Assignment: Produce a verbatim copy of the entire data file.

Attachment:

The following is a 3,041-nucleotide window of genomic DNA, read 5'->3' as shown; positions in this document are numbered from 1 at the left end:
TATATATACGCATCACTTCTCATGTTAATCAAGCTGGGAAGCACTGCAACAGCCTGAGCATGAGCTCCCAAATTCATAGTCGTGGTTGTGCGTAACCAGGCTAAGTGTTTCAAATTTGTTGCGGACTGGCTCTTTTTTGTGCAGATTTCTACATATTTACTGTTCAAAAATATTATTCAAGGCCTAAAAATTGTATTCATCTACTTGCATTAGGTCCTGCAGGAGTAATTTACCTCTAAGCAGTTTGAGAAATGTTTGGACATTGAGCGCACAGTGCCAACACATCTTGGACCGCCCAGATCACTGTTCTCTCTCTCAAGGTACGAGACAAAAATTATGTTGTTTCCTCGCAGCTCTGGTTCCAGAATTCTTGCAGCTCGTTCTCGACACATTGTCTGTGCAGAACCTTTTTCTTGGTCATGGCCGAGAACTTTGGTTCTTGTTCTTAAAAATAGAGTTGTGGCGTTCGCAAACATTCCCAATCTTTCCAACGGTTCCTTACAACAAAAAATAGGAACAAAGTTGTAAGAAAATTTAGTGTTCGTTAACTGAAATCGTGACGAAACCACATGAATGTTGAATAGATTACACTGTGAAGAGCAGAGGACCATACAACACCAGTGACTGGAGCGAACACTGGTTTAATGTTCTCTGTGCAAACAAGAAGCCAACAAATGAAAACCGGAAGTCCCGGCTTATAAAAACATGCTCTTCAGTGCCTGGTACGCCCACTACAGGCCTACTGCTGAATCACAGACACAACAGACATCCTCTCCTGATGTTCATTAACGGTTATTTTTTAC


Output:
The following is a 3,041-nucleotide window of genomic DNA, read 5'->3' as shown; positions in this document are numbered from 1 at the left end:
TATATATACGCATCACTTCTCATGTTAATCAAGCTGGGAAGCACTGCAACAGCCTGAGCATGAGCTCCCAAATTCATAGTCGTGGTTGTGCGTAACCAGGCTAAGTGTTTCAAATTTGTTGCGGACTGGCTCTTTTTTGTGCAGATTTCTACATATTTACTGTTCAAAAATATTATTCAAGGCCTAAAAATTGTATTCATCTACTTGCATTAGGTCCTGCAGGAGTAATTTACCTCTAAGCAGTTTGAGAAATGTTTGGACATTGAGCGCACAGTGCCAACACATCTTGGACCGCCCAGATCACTGTTCTCTCTCTCAAGGTACGAGACAAAAATTATGTTGTTTCCTCGCAGCTCTGGTTCCAGAATTCTTGCAGCTCGTTCTCGACACATTGTCTGTGCAGAACCTTTTTCTTGGTCATGGCCGAGAACTTTGGTTCTTGTTCTTAAAAATAGAGTTGTGGCGTTCGCAAACATTCCCAATCTTTCCAACGGTTCCTTACAACAAAAAATAGGAACAAAGTTGTAAGAAAATTTAGTGTTCGTTAACTGAAATCGTGACGAAACCACATGAATGTTGAATAGATTACACTGTGAAGAGCAGAGGACCATACAACACCAGTGACTGGAGCGAACACTGGTTTAATGTTCTCTGTGCAAACAAGAAGCCAACAAATGAAAACCGGAAGTCCCGGCTTATAAAAACATGCTCTTCAGTGCCTGGTACGCCCACTACAGGCCTACTGCTGAATCACAGACACAACAGACATCCTCTCCTGATGTTCATTAACGGTTATTTTTTAC